What I Do: A Day in the Life of the Operational Lead for Long Term Conditions
Carolyn Doyle has over 20 years of experience in end of life care. She takes us through a day in the life of a Clinical Nurse Specialist and shows us how to provide exceptional care for patients at end of life.
“Although I am now responsible for a number of long term conditions since our recent adult services consultation, I have worked primarily in palliative and end of life care for over 20 years. I have seen changes to practice, and then those changes reviewed and changed again. For example the issues around the Liverpool Care Pathway, a tool to support consistency in care for all those in the last days of life. Like all tools it is only ever as effective as the people using it and the key to it being used appropriately has to be good robust education.
Change, we know, is a constant within the NHS and something we have all accepted as part and parcel of our working lives.
I came into my current role initially as an educationalist, to support the workforce to provide high quality evidenced based end of life care. However, as everything in the NHS, my role has developed and changed into a more managerial role, but for me education sits at the heart of everything we do. I believe every experience is a learning experience and should be embraced as such.
Within NELFTs Specialist Palliative and End of Life care services in Essex, we have developed our student’s placements, from 1 day taster days to 4–6 weeks clinical placements. This is a wonderful opportunity for the students, but equally so for all the team members as it keeps them current and focused.
Today I have a student with me; I am covering for one of our Clinical Nurse Specialists and going to visit a lady with cancer at home to discuss what her wishes are for her end of life.
My role has diversified so much that I rarely get an opportunity for direct patient and family contact, so I use these opportunities to revisit and rekindle my passion for giving the best care at end of life.
Our visit is at 10am, so I have an hour before we have to leave the office. It’s this early part of the day that I usually get a few minutes to check in with my staff and ensure they are all well. The emotional burden of working with people who are approaching the end of their lives is well documented and part of my role is to ensure the well-being of my staff. One of my Clinical Nurse Specialists is obviously upset by the death of a patient that occurred the previous day. I settle the student with the patient record so she knows the patient’s story before our visit, and then ask the CNS to join me to reflect on her previous day. Supporting my staff to make sense of the distress and anguish they witness is a key leadership component of my daily work load and today is no exception. I often don’t say much at all but just be alongside my staff whilst they offload and reflect.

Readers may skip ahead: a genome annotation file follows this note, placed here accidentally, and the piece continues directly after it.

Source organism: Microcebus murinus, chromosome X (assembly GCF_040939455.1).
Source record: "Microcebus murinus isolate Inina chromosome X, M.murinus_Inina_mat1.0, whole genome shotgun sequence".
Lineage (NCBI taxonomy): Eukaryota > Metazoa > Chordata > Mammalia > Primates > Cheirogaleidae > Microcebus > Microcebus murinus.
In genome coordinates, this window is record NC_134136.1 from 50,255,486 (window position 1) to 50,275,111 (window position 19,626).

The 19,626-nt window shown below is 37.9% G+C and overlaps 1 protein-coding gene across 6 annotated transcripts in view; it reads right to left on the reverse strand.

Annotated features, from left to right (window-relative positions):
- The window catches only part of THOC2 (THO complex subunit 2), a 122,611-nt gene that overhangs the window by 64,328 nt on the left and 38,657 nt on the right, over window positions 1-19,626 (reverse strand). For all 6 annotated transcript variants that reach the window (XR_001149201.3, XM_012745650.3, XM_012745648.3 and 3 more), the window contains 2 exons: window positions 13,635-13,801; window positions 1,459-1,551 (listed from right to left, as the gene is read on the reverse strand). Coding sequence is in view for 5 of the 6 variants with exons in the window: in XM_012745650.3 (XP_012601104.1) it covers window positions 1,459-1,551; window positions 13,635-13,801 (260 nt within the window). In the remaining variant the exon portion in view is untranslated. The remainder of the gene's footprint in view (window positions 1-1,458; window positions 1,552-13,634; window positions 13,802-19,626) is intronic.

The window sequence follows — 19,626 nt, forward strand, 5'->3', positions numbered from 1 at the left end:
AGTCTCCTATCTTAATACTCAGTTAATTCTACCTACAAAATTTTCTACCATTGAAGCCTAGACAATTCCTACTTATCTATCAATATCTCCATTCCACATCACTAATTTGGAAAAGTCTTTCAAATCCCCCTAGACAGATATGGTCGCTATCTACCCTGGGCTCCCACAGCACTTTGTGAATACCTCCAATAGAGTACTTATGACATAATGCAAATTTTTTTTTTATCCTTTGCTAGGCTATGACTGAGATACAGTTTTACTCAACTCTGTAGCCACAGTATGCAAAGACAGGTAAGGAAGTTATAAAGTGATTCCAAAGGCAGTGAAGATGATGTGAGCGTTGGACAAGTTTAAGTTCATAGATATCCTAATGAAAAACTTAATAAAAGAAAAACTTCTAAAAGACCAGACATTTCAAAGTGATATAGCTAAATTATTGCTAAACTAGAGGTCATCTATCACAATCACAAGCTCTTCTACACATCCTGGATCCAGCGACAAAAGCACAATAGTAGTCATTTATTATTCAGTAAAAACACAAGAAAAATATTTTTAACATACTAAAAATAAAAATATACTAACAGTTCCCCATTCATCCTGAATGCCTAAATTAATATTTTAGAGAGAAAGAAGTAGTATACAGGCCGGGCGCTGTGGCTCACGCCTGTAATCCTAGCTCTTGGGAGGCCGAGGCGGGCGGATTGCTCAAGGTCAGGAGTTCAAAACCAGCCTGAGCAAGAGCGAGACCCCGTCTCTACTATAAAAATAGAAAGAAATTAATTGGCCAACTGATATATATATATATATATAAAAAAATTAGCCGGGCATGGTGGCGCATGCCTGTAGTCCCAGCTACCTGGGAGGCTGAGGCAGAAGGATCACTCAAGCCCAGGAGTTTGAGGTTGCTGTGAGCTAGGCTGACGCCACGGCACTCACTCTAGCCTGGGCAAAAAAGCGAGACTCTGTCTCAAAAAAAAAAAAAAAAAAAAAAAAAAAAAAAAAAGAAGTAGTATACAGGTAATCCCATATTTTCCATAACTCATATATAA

The student and I arrived at the house of the lady we are visiting, she is a lady in her seventies with a close family, and her two sons are with her today as they have lots of questions to ask. The student discloses that she had met this lady whilst on placement in the local general hospital. The lady remembered the student and took great pleasure at seeing her again.
We discussed the wishes that the lady had made in respect of her end of life care, she wants to stay at home, but doesn’t want to be a burden on her family.
We suggested that a statement of wishes document may assist her in achieving her wishes; she thought this to be helpful and we supported her to complete. The wishes in this document are then shared with other professionals including our out of hours colleagues, I explain that if she calls out a GP or other professional they will be aware that she wants to die at home and will try to facilitate this happening. One of the lady’s sons become quite anxious when discussing his mum dying, but expressed that this was really the first time they had all been honest with each other. As difficult as it was he felt that it was good to have this precious time where they as a family could discuss and plan for the future.